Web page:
As my mother used to say. So, this pitching to publishers, or whomsoever? What’s it all about I might ask? Seems it depends on not on;y the pitcher’s expertize in expressing an idea in as few words as possible but a way of reading the person pitching to. Yes. This is vital. My latest experience last Saturday was a wonderful view of the different ways a ‘publisher’ reacts to different ‘pitchers’. This was a workshop by a well respected writer/director/etc etc etc – who worked mainly in the field of television and radio. The day rambled on with interesting discussion about writing for film, TV and radio. Great, though my chair became increasingly hard. Some of the others showed their faces and marks. I did tend to keep quiet. It was interesting to hear people’s views about programmes I haven’t watched or listened to. I was there to learn – about what was expected from writers when they pitch a story. AND this workshop promised an opportunity to practice a pitch to a REAL LIVE Producer of film and script for radio. REASON I WAS THERE. The time came – and as I had been told, the producer fired tough questions. I’d prepared something I wasn’t really wanting to write as a script – just for the exercise, – and was really interested to see the way he shot my idea down. Brilliant. This is what I wanted and need – to learn to overcome the challenges. Interestingly, because I wasn’t committed to my story idea I wasn’t able to respond to his hard questions, and response that the idea wouldn’t work, wasn’t realistic. OKAY. That’s his view from his experience. Then he surprised me by asking if I had any other ideas. Well – I had. Something completely different, that wasn’t even written down. He asked me to pitch it, which I did from the top of my head. A subject I knew thoroughly, and was full of funny experiences and situations. He liked it and asked to see the script – SOMETHING I HADN’T PREPARED OR CONSIDERED SUBMITTING FOR CONSIDERATION. So – What does this tell me?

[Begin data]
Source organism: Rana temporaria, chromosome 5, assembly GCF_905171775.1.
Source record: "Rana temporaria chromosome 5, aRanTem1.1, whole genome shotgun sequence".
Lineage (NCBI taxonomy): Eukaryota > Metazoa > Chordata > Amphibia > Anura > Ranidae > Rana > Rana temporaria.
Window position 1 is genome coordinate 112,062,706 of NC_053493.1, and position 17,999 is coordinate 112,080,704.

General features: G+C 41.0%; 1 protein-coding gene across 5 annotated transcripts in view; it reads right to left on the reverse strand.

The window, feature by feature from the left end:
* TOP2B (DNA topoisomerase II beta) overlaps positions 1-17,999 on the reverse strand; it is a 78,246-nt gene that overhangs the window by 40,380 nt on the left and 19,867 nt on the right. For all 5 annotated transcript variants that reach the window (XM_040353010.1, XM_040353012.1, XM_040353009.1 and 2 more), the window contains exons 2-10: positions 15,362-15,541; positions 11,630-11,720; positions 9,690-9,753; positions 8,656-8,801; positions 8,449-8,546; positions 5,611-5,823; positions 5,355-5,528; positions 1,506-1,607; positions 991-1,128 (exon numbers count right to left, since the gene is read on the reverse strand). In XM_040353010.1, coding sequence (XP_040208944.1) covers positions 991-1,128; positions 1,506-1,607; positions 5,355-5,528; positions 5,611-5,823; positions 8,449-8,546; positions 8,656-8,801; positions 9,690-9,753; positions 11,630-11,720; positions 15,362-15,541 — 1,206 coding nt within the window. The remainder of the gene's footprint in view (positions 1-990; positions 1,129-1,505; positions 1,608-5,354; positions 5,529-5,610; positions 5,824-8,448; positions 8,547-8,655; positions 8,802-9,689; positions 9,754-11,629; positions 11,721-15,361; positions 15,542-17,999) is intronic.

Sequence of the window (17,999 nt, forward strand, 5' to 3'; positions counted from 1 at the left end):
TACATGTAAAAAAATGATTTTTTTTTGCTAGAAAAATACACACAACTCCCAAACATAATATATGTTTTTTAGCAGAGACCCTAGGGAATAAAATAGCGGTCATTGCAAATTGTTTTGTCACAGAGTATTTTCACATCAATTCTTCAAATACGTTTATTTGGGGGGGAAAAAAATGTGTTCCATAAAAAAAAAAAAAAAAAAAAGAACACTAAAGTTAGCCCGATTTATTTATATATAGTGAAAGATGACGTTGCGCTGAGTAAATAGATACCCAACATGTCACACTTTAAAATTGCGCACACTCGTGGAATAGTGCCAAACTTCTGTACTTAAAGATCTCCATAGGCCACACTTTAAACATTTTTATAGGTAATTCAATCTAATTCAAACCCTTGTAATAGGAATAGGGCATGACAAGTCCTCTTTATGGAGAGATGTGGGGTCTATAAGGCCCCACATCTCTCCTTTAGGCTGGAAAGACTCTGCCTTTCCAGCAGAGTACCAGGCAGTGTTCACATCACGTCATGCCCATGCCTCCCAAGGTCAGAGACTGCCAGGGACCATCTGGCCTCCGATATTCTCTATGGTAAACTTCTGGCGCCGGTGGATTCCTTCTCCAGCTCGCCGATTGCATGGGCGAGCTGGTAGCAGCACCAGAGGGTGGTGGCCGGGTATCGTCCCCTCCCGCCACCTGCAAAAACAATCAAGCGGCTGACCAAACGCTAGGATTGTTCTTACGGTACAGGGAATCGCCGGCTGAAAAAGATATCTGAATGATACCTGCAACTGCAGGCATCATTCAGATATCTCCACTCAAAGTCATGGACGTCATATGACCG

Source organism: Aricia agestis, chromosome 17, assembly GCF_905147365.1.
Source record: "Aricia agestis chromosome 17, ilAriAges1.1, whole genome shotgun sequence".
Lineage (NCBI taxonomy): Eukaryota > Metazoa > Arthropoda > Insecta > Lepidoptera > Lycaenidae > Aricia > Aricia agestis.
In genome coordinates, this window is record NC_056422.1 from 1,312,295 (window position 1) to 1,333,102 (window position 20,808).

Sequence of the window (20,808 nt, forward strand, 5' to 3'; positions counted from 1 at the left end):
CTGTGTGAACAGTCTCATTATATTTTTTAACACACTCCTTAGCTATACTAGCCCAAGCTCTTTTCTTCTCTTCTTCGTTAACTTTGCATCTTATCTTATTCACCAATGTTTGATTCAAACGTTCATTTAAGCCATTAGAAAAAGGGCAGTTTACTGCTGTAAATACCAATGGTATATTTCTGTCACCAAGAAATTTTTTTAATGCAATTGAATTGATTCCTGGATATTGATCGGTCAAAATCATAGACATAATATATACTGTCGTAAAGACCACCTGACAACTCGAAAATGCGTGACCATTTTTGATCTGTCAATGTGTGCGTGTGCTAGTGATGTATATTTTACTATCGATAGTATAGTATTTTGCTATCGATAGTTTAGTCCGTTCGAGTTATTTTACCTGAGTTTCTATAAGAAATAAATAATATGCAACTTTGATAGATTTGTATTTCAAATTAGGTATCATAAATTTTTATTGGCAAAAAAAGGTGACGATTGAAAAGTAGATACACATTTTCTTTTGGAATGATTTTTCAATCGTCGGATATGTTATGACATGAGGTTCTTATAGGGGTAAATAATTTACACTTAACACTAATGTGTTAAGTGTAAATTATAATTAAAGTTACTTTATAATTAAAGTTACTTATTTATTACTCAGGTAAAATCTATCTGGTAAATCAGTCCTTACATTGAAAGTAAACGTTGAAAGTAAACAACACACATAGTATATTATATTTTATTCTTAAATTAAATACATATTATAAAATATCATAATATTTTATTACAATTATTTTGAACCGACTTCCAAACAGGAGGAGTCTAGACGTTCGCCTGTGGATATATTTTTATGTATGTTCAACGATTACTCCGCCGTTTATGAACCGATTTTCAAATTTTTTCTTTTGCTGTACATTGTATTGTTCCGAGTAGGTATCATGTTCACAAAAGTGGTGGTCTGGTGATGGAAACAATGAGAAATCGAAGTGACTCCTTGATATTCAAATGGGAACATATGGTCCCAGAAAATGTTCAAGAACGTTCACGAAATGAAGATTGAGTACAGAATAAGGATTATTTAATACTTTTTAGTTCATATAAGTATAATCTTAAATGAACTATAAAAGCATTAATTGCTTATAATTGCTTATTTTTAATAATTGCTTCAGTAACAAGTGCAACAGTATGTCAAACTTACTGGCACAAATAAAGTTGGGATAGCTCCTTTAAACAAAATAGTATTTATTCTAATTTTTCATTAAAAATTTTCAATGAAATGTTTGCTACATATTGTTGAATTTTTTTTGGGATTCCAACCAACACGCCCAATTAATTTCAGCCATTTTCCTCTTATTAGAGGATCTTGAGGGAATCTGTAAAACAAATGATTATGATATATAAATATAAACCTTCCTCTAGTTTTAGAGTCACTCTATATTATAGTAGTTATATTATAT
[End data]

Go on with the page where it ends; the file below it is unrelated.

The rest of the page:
One thought on “Another dollar, another day”
It tells me you have to believe in what you’re writing about to get other people to commit an interest in it. A good lesson.
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